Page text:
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A basic query. We are doing a meta analysis where we are gathering estimated relationships from a series of papers. Each of these studies estimates two parameters of interest say b1 and b2 and reports their standard errors as usual. We are interested in the quantity (b1 - b2). My understanding is that we cannot derive a standard error for (b1 - b2) simply from the standard errors for b1 and b2 - we would also need cov(b1, b2) (which are not reported of course). Correct? And just taking the square root of the sum of squared standard errors would not be an acceptable approximation, yes?

Thanks for any insight, and apologies for the basic nature of this query!

Thanks, Bhavani

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    $\begingroup$ You are right. If b1 and b2 are independent, you can take the square root of the sum of squared standard errors. For example, b1 is the sample mean age in trt A and b2 is the sample mean age in trt B. $\endgroup$ – user158565 Dec 11 '18 at 15:26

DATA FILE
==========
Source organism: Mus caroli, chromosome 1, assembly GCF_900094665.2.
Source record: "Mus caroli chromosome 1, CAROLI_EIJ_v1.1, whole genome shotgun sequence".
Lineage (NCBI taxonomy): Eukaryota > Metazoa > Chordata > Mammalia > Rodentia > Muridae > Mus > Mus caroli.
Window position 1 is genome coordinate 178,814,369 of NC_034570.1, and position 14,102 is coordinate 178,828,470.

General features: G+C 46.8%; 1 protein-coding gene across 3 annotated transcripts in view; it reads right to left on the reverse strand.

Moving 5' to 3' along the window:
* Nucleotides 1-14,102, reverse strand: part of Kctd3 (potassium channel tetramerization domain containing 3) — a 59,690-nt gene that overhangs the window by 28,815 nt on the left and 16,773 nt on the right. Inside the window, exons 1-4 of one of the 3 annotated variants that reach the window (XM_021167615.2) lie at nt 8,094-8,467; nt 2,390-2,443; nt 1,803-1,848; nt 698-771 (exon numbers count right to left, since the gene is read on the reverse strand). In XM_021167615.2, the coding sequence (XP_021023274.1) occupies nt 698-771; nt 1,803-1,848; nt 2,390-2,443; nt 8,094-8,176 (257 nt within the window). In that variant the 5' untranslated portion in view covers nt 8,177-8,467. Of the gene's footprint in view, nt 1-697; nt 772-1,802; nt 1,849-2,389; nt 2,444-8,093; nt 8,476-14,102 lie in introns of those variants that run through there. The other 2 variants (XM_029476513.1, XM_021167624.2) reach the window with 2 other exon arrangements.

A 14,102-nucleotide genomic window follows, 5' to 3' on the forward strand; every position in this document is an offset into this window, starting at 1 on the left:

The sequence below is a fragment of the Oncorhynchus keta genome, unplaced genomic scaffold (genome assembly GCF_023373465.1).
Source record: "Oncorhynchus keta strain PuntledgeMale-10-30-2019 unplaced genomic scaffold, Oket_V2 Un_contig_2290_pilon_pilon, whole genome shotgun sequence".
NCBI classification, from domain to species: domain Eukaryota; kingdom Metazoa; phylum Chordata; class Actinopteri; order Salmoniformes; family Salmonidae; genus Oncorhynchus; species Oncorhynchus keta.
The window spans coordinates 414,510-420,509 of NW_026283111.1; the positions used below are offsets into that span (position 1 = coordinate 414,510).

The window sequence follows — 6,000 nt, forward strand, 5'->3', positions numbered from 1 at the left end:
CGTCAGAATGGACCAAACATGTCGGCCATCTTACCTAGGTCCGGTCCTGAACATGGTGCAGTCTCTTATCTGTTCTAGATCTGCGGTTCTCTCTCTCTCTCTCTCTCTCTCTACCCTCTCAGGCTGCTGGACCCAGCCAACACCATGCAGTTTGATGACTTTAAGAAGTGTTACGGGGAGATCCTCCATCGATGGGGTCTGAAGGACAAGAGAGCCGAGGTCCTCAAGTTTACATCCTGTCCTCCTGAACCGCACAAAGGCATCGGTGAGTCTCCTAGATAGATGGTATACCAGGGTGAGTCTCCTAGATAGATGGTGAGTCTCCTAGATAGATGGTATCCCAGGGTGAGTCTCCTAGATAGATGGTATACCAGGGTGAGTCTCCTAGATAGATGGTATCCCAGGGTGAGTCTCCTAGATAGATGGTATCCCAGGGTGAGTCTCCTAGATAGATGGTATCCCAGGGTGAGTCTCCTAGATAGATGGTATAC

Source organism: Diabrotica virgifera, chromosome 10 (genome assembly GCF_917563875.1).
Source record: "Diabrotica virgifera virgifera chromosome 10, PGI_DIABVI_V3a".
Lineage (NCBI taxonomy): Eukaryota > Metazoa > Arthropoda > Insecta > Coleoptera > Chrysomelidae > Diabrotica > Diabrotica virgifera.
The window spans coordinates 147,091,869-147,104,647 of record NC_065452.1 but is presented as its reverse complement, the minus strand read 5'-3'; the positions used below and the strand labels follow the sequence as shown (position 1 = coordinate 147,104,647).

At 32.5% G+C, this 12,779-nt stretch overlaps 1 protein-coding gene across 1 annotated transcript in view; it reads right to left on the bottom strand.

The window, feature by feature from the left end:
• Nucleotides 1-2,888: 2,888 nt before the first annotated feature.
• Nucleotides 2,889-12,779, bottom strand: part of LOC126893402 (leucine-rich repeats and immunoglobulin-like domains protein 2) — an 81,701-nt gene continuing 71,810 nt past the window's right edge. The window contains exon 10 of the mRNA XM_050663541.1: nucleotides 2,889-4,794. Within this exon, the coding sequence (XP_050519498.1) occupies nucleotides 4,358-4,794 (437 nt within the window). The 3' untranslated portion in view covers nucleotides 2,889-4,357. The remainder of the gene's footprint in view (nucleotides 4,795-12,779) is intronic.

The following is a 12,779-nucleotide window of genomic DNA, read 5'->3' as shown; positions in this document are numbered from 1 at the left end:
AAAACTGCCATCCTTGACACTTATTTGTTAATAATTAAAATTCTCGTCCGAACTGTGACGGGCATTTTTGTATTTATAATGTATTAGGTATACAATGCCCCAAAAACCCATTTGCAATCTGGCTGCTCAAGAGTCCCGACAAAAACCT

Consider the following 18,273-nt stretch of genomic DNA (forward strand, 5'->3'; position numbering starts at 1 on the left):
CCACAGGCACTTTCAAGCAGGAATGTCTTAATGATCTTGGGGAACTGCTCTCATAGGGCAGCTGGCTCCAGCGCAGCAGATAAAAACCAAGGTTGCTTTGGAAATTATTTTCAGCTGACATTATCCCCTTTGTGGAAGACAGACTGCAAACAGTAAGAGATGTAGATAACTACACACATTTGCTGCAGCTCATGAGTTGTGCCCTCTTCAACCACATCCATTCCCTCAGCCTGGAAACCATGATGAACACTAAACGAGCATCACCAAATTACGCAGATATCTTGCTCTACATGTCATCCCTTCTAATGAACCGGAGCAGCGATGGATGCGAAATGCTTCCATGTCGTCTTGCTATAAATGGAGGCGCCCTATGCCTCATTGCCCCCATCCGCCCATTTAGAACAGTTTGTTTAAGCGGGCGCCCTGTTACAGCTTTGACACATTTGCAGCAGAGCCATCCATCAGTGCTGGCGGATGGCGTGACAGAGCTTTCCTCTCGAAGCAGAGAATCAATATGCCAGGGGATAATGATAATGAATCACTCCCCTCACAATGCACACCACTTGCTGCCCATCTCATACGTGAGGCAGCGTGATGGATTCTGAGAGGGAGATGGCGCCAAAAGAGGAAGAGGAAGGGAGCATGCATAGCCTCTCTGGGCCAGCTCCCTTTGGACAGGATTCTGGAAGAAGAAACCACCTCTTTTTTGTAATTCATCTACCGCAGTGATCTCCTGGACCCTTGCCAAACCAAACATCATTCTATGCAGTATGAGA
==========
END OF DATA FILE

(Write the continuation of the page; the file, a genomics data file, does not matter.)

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    $\begingroup$ Thank you! I should clarify that b1 and b2 both derive from a multivariate regression. And so independence would be hard to claim. $\endgroup$ – Bhavani Shankar Dec 11 '18 at 15:42
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Yes, you need information about the (individual) standard deviations and the (mutual) covariance of $b_1$ and $b_2$.

To see this, notice first that the standard deviation $\sigma(b)=\sqrt{Var(b)}$. Now, given that $b=b_1-b_2$ holds, then

$$\sigma^2(b)=Var(b)=Var(b_1)+Var(b_2)-2Cov(b_1,b_2)$$,

with $\sigma(b_1)=\sqrt{Var(b_1)}$ and $\sigma(b_2)=\sqrt{Var(b_2)}$. Hence, all three terms are needed.

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